However, maintaining these partnerships and operations with manual processes makes it difficult to validate work orders and compliance levels. Some retailers still manage these processes with paper-based checklists shared between SLA staffers and facility managers — a process that only makes data stale by the time it gets into managers’ hands.

“While some companies attempt to speed up the process with emails, messages can still get lost in the shuffle or spam filters, making information obsolete by the time companies are ready to address issues,” said Chris Kampfe, VP of Marketing at GoSpotCheck.

A new level of visibility

The time has come for a new approach: a solution that is managed via mobile devices. When using the facilities management module from GoSpotCheck, for example, retailers can analyze detailed data from maintenance checks, site audits and janitorial inspections. By blending images, text notifications and reporting capabilities, retailers will be empowered to understand potential customer issues, troubleshoot maintenance problems and even identify training deficiencies.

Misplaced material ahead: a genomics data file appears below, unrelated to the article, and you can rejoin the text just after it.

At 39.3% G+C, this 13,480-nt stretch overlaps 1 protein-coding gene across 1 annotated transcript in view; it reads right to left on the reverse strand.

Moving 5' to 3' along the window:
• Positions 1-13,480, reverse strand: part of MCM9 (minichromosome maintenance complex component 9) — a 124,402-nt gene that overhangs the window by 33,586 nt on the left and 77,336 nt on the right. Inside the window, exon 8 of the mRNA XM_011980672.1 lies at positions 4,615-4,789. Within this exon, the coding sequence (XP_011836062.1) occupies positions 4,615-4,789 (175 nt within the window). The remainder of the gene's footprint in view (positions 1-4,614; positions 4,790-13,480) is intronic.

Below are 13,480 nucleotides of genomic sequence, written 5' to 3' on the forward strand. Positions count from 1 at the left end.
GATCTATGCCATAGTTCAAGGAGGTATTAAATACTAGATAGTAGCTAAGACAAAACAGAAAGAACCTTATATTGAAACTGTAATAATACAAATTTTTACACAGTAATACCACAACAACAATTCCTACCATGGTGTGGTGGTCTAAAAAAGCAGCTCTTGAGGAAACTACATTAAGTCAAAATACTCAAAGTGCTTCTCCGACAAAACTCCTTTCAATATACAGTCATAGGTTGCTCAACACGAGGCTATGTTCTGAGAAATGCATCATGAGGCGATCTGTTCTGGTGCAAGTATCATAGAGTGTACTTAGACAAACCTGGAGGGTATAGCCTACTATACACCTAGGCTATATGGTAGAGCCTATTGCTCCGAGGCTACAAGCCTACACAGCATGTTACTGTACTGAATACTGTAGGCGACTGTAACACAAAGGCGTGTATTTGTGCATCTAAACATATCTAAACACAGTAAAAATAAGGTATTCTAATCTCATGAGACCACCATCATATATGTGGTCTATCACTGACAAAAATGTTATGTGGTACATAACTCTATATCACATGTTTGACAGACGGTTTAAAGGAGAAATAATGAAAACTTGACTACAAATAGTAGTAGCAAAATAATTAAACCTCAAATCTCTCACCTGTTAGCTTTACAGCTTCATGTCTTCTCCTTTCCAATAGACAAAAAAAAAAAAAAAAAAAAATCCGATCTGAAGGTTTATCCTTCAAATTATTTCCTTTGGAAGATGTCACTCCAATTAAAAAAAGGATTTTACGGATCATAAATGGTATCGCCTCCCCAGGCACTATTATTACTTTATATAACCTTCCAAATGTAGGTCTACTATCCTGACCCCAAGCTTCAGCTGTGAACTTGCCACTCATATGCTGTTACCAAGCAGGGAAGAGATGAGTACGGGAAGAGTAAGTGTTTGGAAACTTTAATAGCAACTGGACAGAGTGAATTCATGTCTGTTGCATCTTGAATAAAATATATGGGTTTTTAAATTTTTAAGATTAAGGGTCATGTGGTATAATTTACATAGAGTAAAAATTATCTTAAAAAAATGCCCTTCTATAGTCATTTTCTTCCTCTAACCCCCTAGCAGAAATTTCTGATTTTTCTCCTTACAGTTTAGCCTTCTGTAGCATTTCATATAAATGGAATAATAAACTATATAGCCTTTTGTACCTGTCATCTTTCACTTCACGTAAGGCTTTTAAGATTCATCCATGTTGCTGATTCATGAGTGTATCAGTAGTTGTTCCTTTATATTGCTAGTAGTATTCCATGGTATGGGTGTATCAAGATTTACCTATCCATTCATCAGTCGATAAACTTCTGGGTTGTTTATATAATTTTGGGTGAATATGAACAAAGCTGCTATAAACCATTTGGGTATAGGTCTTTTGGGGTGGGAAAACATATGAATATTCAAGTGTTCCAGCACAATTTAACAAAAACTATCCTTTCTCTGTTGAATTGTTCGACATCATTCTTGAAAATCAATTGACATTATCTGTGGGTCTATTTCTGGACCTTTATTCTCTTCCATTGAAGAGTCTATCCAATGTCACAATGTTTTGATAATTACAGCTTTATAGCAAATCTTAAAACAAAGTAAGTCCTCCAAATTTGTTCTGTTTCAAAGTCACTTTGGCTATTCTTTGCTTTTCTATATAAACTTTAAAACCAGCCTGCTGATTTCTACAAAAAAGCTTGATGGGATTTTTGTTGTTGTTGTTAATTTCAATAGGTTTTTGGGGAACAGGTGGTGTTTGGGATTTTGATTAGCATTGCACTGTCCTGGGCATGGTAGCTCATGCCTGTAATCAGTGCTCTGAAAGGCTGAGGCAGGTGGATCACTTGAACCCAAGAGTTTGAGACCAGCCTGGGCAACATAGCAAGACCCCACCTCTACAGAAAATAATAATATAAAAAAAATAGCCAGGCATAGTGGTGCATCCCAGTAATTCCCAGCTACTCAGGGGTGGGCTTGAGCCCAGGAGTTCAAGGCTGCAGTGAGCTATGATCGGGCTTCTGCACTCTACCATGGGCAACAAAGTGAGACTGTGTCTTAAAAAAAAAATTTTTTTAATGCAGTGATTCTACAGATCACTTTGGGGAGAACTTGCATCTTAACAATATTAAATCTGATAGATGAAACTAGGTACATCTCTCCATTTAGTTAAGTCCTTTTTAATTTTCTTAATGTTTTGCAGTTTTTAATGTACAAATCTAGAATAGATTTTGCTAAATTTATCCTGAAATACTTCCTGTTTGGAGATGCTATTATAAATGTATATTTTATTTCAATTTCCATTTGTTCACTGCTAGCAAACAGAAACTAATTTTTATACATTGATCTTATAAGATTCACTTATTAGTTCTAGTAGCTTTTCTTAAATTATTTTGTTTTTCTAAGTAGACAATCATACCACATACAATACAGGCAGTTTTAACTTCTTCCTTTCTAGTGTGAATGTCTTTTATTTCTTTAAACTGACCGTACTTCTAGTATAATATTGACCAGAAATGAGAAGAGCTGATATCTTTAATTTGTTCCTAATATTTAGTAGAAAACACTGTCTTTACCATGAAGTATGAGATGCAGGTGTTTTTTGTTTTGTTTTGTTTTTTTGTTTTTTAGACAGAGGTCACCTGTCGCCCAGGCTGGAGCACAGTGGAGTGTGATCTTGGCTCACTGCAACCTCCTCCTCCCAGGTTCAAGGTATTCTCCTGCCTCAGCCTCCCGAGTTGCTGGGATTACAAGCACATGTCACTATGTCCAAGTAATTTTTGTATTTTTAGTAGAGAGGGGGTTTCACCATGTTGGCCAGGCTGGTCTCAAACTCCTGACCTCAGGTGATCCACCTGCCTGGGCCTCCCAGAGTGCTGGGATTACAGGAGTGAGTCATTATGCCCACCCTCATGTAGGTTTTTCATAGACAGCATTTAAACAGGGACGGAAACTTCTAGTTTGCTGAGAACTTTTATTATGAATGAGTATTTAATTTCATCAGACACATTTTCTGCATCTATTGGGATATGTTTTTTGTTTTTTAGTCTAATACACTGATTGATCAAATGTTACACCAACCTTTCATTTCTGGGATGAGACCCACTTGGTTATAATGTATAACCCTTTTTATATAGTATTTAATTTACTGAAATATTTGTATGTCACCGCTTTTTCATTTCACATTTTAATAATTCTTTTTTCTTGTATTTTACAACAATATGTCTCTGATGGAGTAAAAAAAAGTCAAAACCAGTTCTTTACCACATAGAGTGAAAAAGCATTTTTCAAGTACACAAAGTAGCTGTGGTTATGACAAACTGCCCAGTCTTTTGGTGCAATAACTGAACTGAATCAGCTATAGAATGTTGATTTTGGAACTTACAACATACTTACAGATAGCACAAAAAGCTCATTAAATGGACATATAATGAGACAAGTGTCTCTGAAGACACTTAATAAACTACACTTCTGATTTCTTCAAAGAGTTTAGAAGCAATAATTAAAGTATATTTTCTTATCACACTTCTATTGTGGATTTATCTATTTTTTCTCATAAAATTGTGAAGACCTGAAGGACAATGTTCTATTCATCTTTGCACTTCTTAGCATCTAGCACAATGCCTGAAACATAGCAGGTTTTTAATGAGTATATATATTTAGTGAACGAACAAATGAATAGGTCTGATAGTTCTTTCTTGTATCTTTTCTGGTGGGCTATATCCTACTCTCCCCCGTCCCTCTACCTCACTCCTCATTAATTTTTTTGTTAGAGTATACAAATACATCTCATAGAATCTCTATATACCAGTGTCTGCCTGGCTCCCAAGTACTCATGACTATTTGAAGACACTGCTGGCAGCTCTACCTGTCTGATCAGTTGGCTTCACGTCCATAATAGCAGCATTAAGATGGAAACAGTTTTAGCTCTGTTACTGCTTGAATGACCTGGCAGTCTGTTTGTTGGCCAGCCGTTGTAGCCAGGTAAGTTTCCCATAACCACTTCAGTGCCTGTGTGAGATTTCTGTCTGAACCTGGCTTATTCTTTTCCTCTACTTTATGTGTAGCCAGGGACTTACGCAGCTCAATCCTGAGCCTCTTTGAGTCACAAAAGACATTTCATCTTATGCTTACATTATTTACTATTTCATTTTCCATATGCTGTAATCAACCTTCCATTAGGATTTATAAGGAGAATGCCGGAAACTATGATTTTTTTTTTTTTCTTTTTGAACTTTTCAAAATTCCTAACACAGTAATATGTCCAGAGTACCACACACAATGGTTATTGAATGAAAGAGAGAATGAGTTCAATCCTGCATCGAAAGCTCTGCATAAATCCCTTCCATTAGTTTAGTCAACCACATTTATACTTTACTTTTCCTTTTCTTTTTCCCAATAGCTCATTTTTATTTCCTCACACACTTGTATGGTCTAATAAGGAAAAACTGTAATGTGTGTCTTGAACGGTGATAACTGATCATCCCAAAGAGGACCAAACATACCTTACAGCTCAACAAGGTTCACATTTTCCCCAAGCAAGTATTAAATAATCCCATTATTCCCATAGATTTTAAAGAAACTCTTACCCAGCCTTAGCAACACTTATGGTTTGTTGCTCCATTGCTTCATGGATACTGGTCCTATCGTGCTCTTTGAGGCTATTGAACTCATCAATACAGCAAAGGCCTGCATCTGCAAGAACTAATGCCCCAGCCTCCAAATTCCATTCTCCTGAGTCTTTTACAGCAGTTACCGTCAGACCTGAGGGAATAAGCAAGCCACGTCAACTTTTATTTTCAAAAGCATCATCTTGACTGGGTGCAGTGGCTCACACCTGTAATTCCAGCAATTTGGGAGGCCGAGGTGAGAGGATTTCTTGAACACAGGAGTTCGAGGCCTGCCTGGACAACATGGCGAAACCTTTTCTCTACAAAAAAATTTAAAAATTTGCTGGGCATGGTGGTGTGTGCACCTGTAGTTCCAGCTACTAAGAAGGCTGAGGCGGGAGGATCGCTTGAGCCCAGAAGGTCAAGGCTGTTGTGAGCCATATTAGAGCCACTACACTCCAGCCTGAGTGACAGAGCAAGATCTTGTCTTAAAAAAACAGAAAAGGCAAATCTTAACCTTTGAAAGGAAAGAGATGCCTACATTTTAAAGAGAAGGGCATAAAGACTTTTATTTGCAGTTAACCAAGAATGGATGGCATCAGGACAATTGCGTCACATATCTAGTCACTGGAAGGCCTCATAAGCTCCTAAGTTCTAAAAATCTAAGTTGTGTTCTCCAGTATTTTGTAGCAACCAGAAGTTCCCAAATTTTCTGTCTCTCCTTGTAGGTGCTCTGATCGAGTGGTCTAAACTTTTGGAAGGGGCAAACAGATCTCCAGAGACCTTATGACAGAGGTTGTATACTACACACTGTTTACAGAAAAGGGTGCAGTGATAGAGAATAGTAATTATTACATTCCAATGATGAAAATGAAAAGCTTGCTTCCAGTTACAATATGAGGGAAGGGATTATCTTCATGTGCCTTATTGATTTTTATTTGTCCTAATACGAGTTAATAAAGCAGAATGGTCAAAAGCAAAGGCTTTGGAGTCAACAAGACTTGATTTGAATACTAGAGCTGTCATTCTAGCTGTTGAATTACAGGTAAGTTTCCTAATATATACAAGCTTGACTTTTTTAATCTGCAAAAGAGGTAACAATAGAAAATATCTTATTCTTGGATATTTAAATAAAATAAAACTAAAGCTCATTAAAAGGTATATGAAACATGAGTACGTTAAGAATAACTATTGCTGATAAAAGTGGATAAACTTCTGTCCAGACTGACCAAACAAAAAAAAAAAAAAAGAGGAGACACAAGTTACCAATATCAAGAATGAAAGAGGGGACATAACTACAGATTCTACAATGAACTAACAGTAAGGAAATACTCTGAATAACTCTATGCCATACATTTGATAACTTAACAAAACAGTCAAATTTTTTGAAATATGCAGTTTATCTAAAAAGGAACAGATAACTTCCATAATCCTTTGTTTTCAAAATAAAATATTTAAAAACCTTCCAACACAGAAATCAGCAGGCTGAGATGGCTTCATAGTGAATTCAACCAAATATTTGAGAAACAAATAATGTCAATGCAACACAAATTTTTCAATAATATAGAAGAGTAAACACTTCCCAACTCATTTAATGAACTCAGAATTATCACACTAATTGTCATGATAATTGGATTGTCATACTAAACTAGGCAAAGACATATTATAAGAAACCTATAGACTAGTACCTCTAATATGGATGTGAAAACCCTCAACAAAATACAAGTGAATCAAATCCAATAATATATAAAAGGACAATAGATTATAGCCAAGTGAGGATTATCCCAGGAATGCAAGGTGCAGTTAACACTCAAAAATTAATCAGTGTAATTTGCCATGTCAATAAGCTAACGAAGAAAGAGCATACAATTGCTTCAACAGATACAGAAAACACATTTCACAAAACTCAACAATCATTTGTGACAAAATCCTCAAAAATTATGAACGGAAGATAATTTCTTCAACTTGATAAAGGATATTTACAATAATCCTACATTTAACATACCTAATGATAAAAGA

For example, the solution’s “photo album” enables users to snap and organize location or category pictures using filterable analytics — such as date, site, building, area type and other tagged criteria — overlaid on top of each image. Meanwhile, by enabling alerts and follow-up notifications, users receive alerts when an audit response matches important filter criteria. Follow-up actions are sent when additional effort must be taken to resolve an issue in the field.